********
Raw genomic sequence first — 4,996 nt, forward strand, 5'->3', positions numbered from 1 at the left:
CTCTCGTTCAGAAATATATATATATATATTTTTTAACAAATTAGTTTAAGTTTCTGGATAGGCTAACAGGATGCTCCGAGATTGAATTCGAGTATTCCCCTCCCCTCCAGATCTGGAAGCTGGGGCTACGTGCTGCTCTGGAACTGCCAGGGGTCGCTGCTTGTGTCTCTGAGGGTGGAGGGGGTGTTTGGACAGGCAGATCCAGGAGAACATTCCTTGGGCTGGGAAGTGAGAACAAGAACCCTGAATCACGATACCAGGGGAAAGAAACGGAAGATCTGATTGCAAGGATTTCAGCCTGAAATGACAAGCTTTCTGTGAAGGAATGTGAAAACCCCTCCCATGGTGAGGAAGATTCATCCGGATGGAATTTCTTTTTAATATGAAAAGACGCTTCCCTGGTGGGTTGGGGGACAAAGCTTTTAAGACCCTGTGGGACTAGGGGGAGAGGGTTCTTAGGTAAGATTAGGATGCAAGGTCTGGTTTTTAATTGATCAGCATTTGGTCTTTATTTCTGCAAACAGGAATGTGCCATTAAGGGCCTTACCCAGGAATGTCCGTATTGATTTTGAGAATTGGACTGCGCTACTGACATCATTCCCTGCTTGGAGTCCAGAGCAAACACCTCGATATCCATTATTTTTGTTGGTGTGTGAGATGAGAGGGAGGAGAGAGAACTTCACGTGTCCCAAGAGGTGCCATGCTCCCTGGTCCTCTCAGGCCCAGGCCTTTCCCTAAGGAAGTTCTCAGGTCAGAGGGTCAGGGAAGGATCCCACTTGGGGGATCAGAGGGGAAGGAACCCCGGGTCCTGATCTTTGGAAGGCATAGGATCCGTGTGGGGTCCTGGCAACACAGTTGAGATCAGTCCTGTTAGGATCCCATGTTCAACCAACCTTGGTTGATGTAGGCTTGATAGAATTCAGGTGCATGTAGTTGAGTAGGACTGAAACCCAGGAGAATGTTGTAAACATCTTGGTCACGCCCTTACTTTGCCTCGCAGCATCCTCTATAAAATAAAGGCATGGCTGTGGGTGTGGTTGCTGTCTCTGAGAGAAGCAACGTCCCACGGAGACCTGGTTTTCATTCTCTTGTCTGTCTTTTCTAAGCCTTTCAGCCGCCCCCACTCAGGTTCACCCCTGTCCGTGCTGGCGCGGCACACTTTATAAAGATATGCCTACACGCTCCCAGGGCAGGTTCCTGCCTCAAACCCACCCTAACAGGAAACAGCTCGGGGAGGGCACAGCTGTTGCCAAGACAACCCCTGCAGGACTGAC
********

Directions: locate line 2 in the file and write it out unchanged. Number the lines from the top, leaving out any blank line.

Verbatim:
CTCTCGTTCAGAAATATATATATATATATTTTTTAACAAATTAGTTTAAGTTTCTGGATAGGCTAACAGGATGCTCCGAGATTGAATTCGAGTATTCCCCTCCCCTCCAGATCTGGAAGCTGGGGCTACGTGCTGCTCTGGAACTGCCAGGGGTCGCTGCTTGTGTCTCTGAGGGTGGAGGGGGTGTTTGGACAGGCAGATCCAGGAGAACATTCCTTGGGCTGGGAAGTGAGAACAAGAACCCTGAATCACGATACCAGGGGAAAGAAACGGAAGATCTGATTGCAAGGATTTCAGCCTGAAATGACAAGCTTTCTGTGAAGGAATGTGAAAACCCCTCCCATGGTGAGGAAGATTCATCCGGATGGAATTTCTTTTTAATATGAAAAGACGCTTCCCTGGTGGGTTGGGGGACAAAGCTTTTAAGACCCTGTGGGACTAGGGGGAGAGGGTTCTTAGGTAAGATTAGGATGCAAGGTCTGGTTTTTAATTGATCAGCATTTGGTCTTTATTTCTGCAAACAGGAATGTGCCATTAAGGGCCTTACCCAGGAATGTCCGTATTGATTTTGAGAATTGGACTGCGCTACTGACATCATTCCCTGCTTGGAGTCCAGAGCAAACACCTCGATATCCATTATTTTTGTTGGTGTGTGAGATGAGAGGGAGGAGAGAGAACTTCACGTGTCCCAAGAGGTGCCATGCTCCCTGGTCCTCTCAGGCCCAGGCCTTTCCCTAAGGAAGTTCTCAGGTCAGAGGGTCAGGGAAGGATCCCACTTGGGGGATCAGAGGGGAAGGAACCCCGGGTCCTGATCTTTGGAAGGCATAGGATCCGTGTGGGGTCCTGGCAACACAGTTGAGATCAGTCCTGTTAGGATCCCATGTTCAACCAACCTTGGTTGATGTAGGCTTGATAGAATTCAGGTGCATGTAGTTGAGTAGGACTGAAACCCAGGAGAATGTTGTAAACATCTTGGTCACGCCCTTACTTTGCCTCGCAGCATCCTCTATAAAATAAAGGCATGGCTGTGGGTGTGGTTGCTGTCTCTGAGAGAAGCAACGTCCCACGGAGACCTGGTTTTCATTCTCTTGTCTGTCTTTTCTAAGCCTTTCAGCCGCCCCCACTCAGGTTCACCCCTGTCCGTGCTGGCGCGGCACACTTTATAAAGATATGCCTACACGCTCCCAGGGCAGGTTCCTGCCTCAAACCCACCCTAACAGGAAACAGCTCGGGGAGGGCACAGCTGTTGCCAAGACAACCCCTGCAGGACTGAC